In the Feb. 5, 2013 “A California air quality progress report” post, in citing the California Air Pollution Control Officers’ Association (CAPCOA) from its “California Progress Toward Clean Air” report, I wrote: “That being said, CAPCOA points out that ‘Clearly, California’s clean air strategies continue to serve as a model for the rest of the nation and throughout the world.’”
If this is true, what this means is California is both a trailblazer and trendsetter in the fight to rid the air of contamination and that would make the venue the world’s epicenter of contaminated air remediation – acronym: ECOCAR.
I am of the belief that any doable strategy – regardless of where such is proposed – that attempts to try to reduce harmful emissions, regardless of source, should never, not be given the time of day. All are, at the very least, worth consideration if not outright application.
In “Metrolink to receive $34.66 million in AQMD funding for low-emission Tier 4 locomotives,” a Feb. 4th news release, Metrolink, a commuter rail service serving Los Angeles, Orange, Riverside, San Bernardino, San Diego and Ventura counties, announced that it will procure as many as 20 what are called “Tier 4” low-emissions locomotives to power trains on its 512-mile network of rail lines.
Expressed in the release was the following: “In an effort that will benefit all of Southern California, Tier 4 locomotives are expected to reduce particulate matter and nitrogen oxide emissions by over 80 percent compared to current Tier 0 locomotive engines. Metrolink is the first commuter rail system in the country to procure the new Tier 4 locomotives.”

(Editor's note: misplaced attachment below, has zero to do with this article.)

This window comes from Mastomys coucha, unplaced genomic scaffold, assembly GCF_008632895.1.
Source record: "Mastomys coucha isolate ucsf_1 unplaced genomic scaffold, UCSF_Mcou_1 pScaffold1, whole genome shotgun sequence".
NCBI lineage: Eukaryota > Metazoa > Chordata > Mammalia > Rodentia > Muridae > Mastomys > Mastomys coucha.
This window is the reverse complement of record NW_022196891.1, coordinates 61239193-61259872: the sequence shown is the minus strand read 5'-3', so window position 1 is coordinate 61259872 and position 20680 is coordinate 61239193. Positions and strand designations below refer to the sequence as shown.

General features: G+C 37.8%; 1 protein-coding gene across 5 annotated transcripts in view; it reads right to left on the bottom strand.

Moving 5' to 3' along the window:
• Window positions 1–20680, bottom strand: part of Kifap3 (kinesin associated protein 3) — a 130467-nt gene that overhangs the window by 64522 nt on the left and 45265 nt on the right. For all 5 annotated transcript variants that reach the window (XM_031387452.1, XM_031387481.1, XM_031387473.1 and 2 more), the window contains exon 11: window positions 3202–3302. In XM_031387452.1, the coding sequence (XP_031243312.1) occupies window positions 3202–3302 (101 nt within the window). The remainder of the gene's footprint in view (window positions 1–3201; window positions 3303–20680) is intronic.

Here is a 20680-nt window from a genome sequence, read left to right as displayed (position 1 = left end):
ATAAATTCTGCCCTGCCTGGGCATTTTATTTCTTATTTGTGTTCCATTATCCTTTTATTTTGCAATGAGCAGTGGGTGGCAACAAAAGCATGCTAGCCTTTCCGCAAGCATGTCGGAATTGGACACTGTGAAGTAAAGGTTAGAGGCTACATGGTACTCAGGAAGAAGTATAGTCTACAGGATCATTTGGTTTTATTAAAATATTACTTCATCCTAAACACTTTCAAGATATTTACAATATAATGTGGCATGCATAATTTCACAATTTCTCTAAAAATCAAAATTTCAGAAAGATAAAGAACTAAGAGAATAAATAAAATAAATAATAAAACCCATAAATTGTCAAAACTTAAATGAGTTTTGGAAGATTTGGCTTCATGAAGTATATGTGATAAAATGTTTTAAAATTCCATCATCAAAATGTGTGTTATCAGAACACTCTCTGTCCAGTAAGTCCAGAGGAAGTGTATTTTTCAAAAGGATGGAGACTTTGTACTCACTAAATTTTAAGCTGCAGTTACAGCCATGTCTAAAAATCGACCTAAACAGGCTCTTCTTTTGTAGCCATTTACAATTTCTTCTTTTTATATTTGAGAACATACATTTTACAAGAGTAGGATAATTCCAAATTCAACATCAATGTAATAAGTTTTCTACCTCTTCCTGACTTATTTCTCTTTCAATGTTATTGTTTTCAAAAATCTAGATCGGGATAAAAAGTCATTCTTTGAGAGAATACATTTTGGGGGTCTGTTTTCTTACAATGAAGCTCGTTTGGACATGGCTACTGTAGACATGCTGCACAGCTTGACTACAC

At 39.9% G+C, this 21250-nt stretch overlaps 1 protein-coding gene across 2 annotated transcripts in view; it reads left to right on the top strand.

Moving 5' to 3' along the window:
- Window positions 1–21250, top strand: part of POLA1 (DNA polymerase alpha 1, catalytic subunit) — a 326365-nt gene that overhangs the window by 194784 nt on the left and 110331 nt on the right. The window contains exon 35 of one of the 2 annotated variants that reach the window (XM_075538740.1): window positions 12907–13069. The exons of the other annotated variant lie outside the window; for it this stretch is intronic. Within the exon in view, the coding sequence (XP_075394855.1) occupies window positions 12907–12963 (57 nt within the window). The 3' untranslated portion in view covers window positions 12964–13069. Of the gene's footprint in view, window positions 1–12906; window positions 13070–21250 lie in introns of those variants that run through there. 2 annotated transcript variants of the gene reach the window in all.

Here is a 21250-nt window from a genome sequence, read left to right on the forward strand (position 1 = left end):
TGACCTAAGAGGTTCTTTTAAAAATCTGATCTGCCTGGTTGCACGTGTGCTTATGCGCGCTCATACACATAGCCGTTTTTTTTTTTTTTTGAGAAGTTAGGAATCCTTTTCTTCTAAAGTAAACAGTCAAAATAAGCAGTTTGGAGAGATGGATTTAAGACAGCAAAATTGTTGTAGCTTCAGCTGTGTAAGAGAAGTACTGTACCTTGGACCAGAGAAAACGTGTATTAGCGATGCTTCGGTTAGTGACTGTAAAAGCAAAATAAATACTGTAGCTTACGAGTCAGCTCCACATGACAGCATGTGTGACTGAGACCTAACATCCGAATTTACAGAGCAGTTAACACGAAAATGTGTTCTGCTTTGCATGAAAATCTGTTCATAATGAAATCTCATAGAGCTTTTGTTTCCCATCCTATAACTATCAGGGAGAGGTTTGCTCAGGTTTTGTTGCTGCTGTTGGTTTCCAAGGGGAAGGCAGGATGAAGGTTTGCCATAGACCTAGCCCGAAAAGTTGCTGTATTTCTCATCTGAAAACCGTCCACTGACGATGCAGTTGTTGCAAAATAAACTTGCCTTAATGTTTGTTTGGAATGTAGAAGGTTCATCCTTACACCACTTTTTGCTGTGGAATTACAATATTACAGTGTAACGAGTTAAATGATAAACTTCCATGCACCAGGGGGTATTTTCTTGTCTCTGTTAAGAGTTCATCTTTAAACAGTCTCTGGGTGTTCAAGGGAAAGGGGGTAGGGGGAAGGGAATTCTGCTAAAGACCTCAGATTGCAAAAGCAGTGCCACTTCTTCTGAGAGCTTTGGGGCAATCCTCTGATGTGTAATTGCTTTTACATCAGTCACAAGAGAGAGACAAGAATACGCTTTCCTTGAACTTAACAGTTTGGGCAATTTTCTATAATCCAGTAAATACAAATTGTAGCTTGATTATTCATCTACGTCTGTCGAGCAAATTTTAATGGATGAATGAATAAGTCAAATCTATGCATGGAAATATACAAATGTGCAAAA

In addition, “Metrolink will also work with [the South Coast Air Quality Management District] in the development of a liquefied natural gas (LNG) locomotive.”
But it isn’t just this.
Surrounding communities will benefit air-wise because the new Tier 4 locomotives will aid in lowering toxic emissions. Due to the upgraded locomotives’ higher horsepower ratings compared to existing Tier 0 motive power models, greater pulling (or pushing) capabilities per unit will allow for additional passenger train-car capacity which means locomotives will be able to haul additional passenger-train cars. Via the addition of extra passenger-train cars per train, more passengers riding such are therefore not occupying cars and therefore not adding to congestion on, presumably, already overburdened and crowded area roadways and freeways.
Congested area roadways no doubt, is one of the reasons or maybe even the main impetus for the southern California regional commuter service being begun in 1992 in the first place.
And just how extensive a problem is L.A.-Long Beach-Santa Ana-area road congestion?
Every day drivers vie for space on the region’s 25,827-mile network of roads and freeways. As a result, 254,783,000 miles of vehicle travel are logged daily. It’s no wonder one has come to expect delays and the wasting of fuel and discharging of emissions into the air as a result of that fuel being ignited.
According to Texas Transportation Institute 2012 Urban Mobility Report data, Los Angeles-Long Beach-Santa Ana-area drivers in 2011 experienced 501,881,000 total annual person-hours and 61 annual “Peak Auto Commuter” person-hours of delay causing an excess 219,710,000 gallons of fuel to be consumed which resulted in the release of 3.578 billion pounds of carbon dioxide (CO2) into the air. Comparatively speaking, data presented from previous years shows conditions have worsened.
For its part, Metrolink – governed by the Southern California Regional Rail Authority – by providing a valuable service and by its embracing of sustainable practices and programs like the procurement of Tier 4 low emissions locomotives, will serve to help to improve quality of life for southern Californians. Think what the region would be like if such a service – carrying 44,000 daily commuters on seven service lines dotted with 55 stations – didn’t exist; I shudder at the very thought!
Image above: NASA